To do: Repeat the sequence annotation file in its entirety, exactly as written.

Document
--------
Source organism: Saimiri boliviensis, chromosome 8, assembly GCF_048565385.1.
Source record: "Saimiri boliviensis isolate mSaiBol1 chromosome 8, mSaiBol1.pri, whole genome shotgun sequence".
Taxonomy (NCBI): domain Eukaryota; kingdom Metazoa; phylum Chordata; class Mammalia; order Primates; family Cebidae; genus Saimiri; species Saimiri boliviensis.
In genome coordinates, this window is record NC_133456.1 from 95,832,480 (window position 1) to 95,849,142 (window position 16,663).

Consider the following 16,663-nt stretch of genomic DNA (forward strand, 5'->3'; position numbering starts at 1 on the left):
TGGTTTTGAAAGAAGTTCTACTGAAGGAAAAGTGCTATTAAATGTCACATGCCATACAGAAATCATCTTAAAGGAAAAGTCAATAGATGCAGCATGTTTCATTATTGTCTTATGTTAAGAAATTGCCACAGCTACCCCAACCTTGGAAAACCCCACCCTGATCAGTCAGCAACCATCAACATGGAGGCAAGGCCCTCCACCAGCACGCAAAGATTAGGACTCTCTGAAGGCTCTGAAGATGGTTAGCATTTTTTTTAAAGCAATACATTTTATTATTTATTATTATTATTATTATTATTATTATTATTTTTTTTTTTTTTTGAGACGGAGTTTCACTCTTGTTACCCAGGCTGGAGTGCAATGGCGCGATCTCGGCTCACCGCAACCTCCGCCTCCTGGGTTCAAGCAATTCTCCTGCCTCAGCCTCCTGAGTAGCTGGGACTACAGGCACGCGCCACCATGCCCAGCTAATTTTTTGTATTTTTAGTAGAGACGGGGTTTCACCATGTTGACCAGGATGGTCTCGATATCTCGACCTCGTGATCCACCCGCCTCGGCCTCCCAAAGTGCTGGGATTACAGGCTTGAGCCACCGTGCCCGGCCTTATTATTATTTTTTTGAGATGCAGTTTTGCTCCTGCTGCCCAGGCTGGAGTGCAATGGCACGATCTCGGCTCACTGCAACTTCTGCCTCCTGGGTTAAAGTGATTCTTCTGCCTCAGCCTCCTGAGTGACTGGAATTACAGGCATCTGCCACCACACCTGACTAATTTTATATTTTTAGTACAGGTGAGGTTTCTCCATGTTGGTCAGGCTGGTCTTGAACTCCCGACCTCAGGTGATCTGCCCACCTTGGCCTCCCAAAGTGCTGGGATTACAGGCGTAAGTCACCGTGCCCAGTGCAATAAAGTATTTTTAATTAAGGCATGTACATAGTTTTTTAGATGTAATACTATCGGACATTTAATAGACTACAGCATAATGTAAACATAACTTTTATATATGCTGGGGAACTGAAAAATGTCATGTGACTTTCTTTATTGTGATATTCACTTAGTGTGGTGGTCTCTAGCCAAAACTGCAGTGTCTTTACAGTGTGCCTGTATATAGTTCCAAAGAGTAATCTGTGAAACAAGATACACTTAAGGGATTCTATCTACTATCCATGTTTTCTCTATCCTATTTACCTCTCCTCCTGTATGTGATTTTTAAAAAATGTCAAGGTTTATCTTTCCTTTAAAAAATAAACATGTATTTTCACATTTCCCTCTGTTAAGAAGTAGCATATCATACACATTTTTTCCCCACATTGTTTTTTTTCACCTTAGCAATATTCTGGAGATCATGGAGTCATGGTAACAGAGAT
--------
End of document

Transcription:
Source organism: Saimiri boliviensis, chromosome 8, assembly GCF_048565385.1.
Source record: "Saimiri boliviensis isolate mSaiBol1 chromosome 8, mSaiBol1.pri, whole genome shotgun sequence".
Taxonomy (NCBI): domain Eukaryota; kingdom Metazoa; phylum Chordata; class Mammalia; order Primates; family Cebidae; genus Saimiri; species Saimiri boliviensis.
In genome coordinates, this window is record NC_133456.1 from 95,832,480 (window position 1) to 95,849,142 (window position 16,663).

Consider the following 16,663-nt stretch of genomic DNA (forward strand, 5'->3'; position numbering starts at 1 on the left):
TGGTTTTGAAAGAAGTTCTACTGAAGGAAAAGTGCTATTAAATGTCACATGCCATACAGAAATCATCTTAAAGGAAAAGTCAATAGATGCAGCATGTTTCATTATTGTCTTATGTTAAGAAATTGCCACAGCTACCCCAACCTTGGAAAACCCCACCCTGATCAGTCAGCAACCATCAACATGGAGGCAAGGCCCTCCACCAGCACGCAAAGATTAGGACTCTCTGAAGGCTCTGAAGATGGTTAGCATTTTTTTTAAAGCAATACATTTTATTATTTATTATTATTATTATTATTATTATTATTATTTTTTTTTTTTTTTGAGACGGAGTTTCACTCTTGTTACCCAGGCTGGAGTGCAATGGCGCGATCTCGGCTCACCGCAACCTCCGCCTCCTGGGTTCAAGCAATTCTCCTGCCTCAGCCTCCTGAGTAGCTGGGACTACAGGCACGCGCCACCATGCCCAGCTAATTTTTTGTATTTTTAGTAGAGACGGGGTTTCACCATGTTGACCAGGATGGTCTCGATATCTCGACCTCGTGATCCACCCGCCTCGGCCTCCCAAAGTGCTGGGATTACAGGCTTGAGCCACCGTGCCCGGCCTTATTATTATTTTTTTGAGATGCAGTTTTGCTCCTGCTGCCCAGGCTGGAGTGCAATGGCACGATCTCGGCTCACTGCAACTTCTGCCTCCTGGGTTAAAGTGATTCTTCTGCCTCAGCCTCCTGAGTGACTGGAATTACAGGCATCTGCCACCACACCTGACTAATTTTATATTTTTAGTACAGGTGAGGTTTCTCCATGTTGGTCAGGCTGGTCTTGAACTCCCGACCTCAGGTGATCTGCCCACCTTGGCCTCCCAAAGTGCTGGGATTACAGGCGTAAGTCACCGTGCCCAGTGCAATAAAGTATTTTTAATTAAGGCATGTACATAGTTTTTTAGATGTAATACTATCGGACATTTAATAGACTACAGCATAATGTAAACATAACTTTTATATATGCTGGGGAACTGAAAAATGTCATGTGACTTTCTTTATTGTGATATTCACTTAGTGTGGTGGTCTCTAGCCAAAACTGCAGTGTCTTTACAGTGTGCCTGTATATAGTTCCAAAGAGTAATCTGTGAAACAAGATACACTTAAGGGATTCTATCTACTATCCATGTTTTCTCTATCCTATTTACCTCTCCTCCTGTATGTGATTTTTAAAAAATGTCAAGGTTTATCTTTCCTTTAAAAAATAAACATGTATTTTCACATTTCCCTCTGTTAAGAAGTAGCATATCATACACATTTTTTCCCCACATTGTTTTTTTTCACCTTAGCAATATTCTGGAGATCATGGAGTCATGGTAACAGAGAT